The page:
Scott's Reviews > The Tender Bar
The Tender Bar
Sep 03, 2012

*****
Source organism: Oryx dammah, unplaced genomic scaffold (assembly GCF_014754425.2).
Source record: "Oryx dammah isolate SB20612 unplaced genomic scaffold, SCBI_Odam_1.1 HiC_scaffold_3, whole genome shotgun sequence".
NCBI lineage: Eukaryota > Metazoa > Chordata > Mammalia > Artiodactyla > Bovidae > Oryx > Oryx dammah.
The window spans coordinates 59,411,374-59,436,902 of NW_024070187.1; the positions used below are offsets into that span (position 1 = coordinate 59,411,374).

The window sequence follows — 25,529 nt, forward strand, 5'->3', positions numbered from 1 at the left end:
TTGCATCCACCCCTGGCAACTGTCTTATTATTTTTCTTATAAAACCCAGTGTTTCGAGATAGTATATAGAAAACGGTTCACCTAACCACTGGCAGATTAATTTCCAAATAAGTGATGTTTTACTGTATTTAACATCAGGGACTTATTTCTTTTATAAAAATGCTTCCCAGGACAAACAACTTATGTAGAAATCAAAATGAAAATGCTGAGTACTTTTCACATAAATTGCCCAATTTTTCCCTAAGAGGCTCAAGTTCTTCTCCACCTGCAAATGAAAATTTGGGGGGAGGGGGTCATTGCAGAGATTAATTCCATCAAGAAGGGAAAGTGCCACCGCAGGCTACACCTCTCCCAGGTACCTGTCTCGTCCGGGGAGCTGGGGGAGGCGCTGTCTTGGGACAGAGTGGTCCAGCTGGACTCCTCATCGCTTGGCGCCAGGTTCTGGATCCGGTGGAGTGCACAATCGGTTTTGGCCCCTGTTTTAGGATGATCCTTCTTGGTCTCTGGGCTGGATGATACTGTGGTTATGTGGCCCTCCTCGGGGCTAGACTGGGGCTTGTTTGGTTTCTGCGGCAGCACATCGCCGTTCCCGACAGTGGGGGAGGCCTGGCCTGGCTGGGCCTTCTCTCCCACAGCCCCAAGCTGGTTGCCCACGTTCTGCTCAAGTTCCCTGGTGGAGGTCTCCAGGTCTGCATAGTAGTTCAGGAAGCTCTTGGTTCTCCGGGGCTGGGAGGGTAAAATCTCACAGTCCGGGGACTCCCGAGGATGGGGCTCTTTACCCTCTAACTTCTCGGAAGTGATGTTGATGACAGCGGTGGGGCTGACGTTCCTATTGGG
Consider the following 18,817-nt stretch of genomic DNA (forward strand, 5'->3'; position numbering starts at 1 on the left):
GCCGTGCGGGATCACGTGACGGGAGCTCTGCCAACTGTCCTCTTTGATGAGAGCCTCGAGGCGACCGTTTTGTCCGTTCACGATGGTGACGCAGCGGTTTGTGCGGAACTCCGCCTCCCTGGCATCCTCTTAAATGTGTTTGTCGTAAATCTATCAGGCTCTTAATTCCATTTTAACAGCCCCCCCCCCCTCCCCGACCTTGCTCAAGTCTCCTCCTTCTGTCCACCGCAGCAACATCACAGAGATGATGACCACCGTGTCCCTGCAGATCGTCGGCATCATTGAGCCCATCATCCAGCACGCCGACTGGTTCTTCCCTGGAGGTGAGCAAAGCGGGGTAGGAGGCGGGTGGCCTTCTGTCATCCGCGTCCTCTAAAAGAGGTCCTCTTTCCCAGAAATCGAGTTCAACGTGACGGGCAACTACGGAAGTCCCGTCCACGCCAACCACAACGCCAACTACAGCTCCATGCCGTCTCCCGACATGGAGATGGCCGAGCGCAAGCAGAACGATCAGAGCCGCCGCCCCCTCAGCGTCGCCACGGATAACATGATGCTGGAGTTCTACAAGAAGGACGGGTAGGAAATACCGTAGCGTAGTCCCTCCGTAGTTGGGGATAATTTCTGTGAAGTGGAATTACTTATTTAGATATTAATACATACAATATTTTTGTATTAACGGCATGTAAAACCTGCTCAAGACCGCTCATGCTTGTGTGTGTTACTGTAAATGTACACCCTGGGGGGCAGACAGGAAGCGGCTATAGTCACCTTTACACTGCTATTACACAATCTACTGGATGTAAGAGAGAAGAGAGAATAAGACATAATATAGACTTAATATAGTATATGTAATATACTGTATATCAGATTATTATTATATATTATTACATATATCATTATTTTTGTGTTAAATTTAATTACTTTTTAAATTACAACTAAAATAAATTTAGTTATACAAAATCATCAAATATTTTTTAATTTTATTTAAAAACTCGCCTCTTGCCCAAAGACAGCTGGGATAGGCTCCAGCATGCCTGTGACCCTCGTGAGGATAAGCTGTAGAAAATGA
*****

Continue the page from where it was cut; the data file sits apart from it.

I haven't read a book this quickly in a long while. It's a great memoir of a guy who was typically Long Island Irish in some ways, but rather extraordinary in others. Moehringer grew up impoverished, with an absentee father but some loving relatives. He also happened to be exceptionally brilliant, especially with literature, which allowed a poor kid from Long Island to make his way into Yale. He thinks back and traces his own personal growth through his various highs and lows with his parents, his friends, his jobs, and his lovers, and how many, if not most, of them have some kind of link to his neighborhood bar and the drinkers that it sheltered. Anyone who's even been some kind of regular at any bar can probably relate to the tragedy and strange allure of such a place, and Moehringer captures it with a writer's eye for characters. Perhaps I could see some glimmers of overlap with my own life, as far as the kinds of friends and relatives he has, and that's why I drank it all up, but I have to think that nearly anyone with a sense of humor and humanity would love this book.
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